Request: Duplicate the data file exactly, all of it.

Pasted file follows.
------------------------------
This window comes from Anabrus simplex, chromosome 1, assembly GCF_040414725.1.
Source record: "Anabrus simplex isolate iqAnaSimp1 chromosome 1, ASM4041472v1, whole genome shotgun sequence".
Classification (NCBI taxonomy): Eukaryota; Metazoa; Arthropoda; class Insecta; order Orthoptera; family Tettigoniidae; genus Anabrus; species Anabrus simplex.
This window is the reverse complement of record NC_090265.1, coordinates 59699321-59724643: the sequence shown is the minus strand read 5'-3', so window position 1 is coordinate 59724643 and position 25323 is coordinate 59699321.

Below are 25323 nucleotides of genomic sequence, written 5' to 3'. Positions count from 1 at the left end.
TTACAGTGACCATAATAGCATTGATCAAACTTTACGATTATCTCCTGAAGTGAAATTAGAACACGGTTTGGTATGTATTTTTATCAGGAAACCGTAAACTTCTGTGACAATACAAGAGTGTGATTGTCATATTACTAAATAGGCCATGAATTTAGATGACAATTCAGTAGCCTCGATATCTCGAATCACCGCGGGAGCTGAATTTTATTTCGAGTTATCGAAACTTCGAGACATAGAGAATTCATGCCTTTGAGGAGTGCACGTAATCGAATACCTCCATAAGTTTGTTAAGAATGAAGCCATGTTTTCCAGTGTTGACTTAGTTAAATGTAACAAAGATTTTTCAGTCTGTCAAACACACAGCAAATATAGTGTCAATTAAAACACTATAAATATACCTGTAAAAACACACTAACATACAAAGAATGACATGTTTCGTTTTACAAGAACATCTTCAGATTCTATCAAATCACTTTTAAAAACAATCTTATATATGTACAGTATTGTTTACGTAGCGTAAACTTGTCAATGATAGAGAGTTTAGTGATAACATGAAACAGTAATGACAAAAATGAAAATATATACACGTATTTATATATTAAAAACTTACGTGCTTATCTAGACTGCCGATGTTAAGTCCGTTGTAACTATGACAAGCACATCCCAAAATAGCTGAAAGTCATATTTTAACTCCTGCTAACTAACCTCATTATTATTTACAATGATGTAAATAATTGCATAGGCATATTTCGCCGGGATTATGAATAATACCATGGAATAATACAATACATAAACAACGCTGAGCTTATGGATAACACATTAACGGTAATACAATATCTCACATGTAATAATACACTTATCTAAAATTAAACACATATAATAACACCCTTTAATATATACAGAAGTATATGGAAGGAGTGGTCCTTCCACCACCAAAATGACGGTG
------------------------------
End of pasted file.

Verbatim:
This window comes from Anabrus simplex, chromosome 1, assembly GCF_040414725.1.
Source record: "Anabrus simplex isolate iqAnaSimp1 chromosome 1, ASM4041472v1, whole genome shotgun sequence".
Classification (NCBI taxonomy): Eukaryota; Metazoa; Arthropoda; class Insecta; order Orthoptera; family Tettigoniidae; genus Anabrus; species Anabrus simplex.
This window is the reverse complement of record NC_090265.1, coordinates 59699321-59724643: the sequence shown is the minus strand read 5'-3', so window position 1 is coordinate 59724643 and position 25323 is coordinate 59699321.

Below are 25323 nucleotides of genomic sequence, written 5' to 3'. Positions count from 1 at the left end.
TTACAGTGACCATAATAGCATTGATCAAACTTTACGATTATCTCCTGAAGTGAAATTAGAACACGGTTTGGTATGTATTTTTATCAGGAAACCGTAAACTTCTGTGACAATACAAGAGTGTGATTGTCATATTACTAAATAGGCCATGAATTTAGATGACAATTCAGTAGCCTCGATATCTCGAATCACCGCGGGAGCTGAATTTTATTTCGAGTTATCGAAACTTCGAGACATAGAGAATTCATGCCTTTGAGGAGTGCACGTAATCGAATACCTCCATAAGTTTGTTAAGAATGAAGCCATGTTTTCCAGTGTTGACTTAGTTAAATGTAACAAAGATTTTTCAGTCTGTCAAACACACAGCAAATATAGTGTCAATTAAAACACTATAAATATACCTGTAAAAACACACTAACATACAAAGAATGACATGTTTCGTTTTACAAGAACATCTTCAGATTCTATCAAATCACTTTTAAAAACAATCTTATATATGTACAGTATTGTTTACGTAGCGTAAACTTGTCAATGATAGAGAGTTTAGTGATAACATGAAACAGTAATGACAAAAATGAAAATATATACACGTATTTATATATTAAAAACTTACGTGCTTATCTAGACTGCCGATGTTAAGTCCGTTGTAACTATGACAAGCACATCCCAAAATAGCTGAAAGTCATATTTTAACTCCTGCTAACTAACCTCATTATTATTTACAATGATGTAAATAATTGCATAGGCATATTTCGCCGGGATTATGAATAATACCATGGAATAATACAATACATAAACAACGCTGAGCTTATGGATAACACATTAACGGTAATACAATATCTCACATGTAATAATACACTTATCTAAAATTAAACACATATAATAACACCCTTTAATATATACAGAAGTATATGGAAGGAGTGGTCCTTCCACCACCAAAATGACGGTG